An open space

Part 4 – The Elites

Laurence D. Wohlers, a former US ambassador to the Central African Republic, spoke extensively with members of the CAR’s political elite, tiny and often related through family ties. They lay the blame for their country’s decline squarely at the feet of its leaders. This, Wohlers argues, is another heritage of France, in particular its highly centralised presidential system that was emblematic of the early days of the Fifth Republic. Incidentally, references to De Gaulle, whose coup ushered in the Fifth Republic, are frequently in evidence when you travel around the country.

The elites have benefited from a relatively short period of time when education was up to standard (this period ended 35 years ago) and have all been working in government. What is striking about the CAR’s economics is that even those economic activities (outside extraction or timber) that could conceivably be done by Central Africans, particularly commerce, are all in the hands of – mainly – outsiders: French, Portuguese, Lebanese and the now dwindling Muslim community from as far afield as Senegal. It is unclear why this should be the case. You see evidence here and there of local entrepreneurship and there does not appear to have been an ideology that actively discourages business from taking off, so this is a mystery.

Near Bocaranga, northwestern CAR

Near Bocaranga, northwestern CAR

In asking the elites what they think went wrong, Wohlers uncovers some interesting issues. The elites insist that the past 200 years of CAR history, marked by slave hunts and colonialism, have destroyed traditional authority. This may be self-serving: in the villages this authority clearly still exists, which the political centre of the country then chooses to ignore. However, their second and very important point, and one that is constantly confirmed by people you speak to on the ground, is that there never was an issue between Muslims and Christians. The recent religious overlay of what was, fundamentally, a politico-economic problem (neglect in all spheres of life – be it health care, education, roads, water, you name it), is the result of what was perceived as Muslims joining that destructive armed gang that called itself Seleka. This triggered the response, when Muslim homes and shops (and even their mosques) were destroyed in a move that utterly devastated the local economies across the country. And even this is not universally the case. The “Muslim versus Christian” theme that international media have picked up is dreadfully simplistic at best, even when the pictures seem to suggest otherwise.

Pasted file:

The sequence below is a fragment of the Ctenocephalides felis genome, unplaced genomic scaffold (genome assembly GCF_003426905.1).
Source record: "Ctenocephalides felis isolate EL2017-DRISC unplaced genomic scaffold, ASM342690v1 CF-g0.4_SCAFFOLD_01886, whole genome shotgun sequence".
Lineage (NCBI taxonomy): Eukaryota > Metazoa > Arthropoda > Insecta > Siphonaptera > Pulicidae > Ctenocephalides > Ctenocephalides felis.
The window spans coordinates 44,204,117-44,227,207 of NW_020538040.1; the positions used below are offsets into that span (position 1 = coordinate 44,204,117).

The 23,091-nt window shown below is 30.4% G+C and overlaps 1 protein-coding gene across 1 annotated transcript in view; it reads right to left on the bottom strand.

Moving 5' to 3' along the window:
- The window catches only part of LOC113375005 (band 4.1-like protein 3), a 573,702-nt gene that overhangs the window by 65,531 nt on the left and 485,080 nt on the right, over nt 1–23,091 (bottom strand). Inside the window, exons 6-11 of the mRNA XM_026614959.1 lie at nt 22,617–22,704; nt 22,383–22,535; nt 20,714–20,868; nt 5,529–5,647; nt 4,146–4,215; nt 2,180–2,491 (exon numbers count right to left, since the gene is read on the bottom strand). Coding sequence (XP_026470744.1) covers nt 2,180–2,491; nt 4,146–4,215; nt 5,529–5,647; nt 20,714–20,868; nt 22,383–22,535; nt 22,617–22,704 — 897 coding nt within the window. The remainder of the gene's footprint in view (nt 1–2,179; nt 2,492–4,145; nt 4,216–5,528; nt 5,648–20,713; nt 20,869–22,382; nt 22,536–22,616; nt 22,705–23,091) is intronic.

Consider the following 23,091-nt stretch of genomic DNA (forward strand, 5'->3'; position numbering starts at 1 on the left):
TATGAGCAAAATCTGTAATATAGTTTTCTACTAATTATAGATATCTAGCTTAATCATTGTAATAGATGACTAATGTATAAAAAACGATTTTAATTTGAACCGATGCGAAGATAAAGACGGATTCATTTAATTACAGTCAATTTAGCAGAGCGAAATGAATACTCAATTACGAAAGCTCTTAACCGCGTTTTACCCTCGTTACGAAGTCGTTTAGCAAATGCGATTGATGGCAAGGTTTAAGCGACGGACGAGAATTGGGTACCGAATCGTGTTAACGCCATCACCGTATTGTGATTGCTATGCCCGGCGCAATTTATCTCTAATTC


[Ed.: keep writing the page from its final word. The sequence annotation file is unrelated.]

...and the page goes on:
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Similarly, the elites dismiss the story angle of “ethnic” preference. It was simply not there, at the very least until the presidency of André Kolingba in the 1980s. He resorted to bringing his own people for self-protecting purposes and following that, things went quite badly wrong. The elites also regret the gradual decline of the state of governance, especially since the removal, by France, of Bokassa in the first of four violent takeovers. After Bokassa, they say, civil servants began to lose their sense of duty to the nation and things slowly started to rot, like that Administrative Building on Boganda Avenue, named after Barthélémy Boganda, perhaps the best president the CAR never had. He led the independence movement since 1946 but when Independence came in sight he was killed in a plane crash that remains suspect. Mistrust of the French among Central Africans has several historical sources; this is most definitely one of them.

But what about the role the elites themselves played in all this? Here, Wohlers is a little too cautious, perhaps also because self-assessment and self-criticism are things humans the world over are not terribly fond of. What we do find, though, is that the elites’ inability to stop the destruction of their country is in part due to their inability (or unwillingness) to set up what Wohlers calls “countervailing power”. This has everything to do with pragmatism. In a patronage system, fed by two predatory systems (commercial concessions and taxation), you know which side your bread is buttered. And even though elite competition has been fierce but largely shorn of violence, rocking the boat is not an option when you want to keep your privileges and your money. So, in order to survive regime change, you re-invent yourself. None of this benefited the country in any way.

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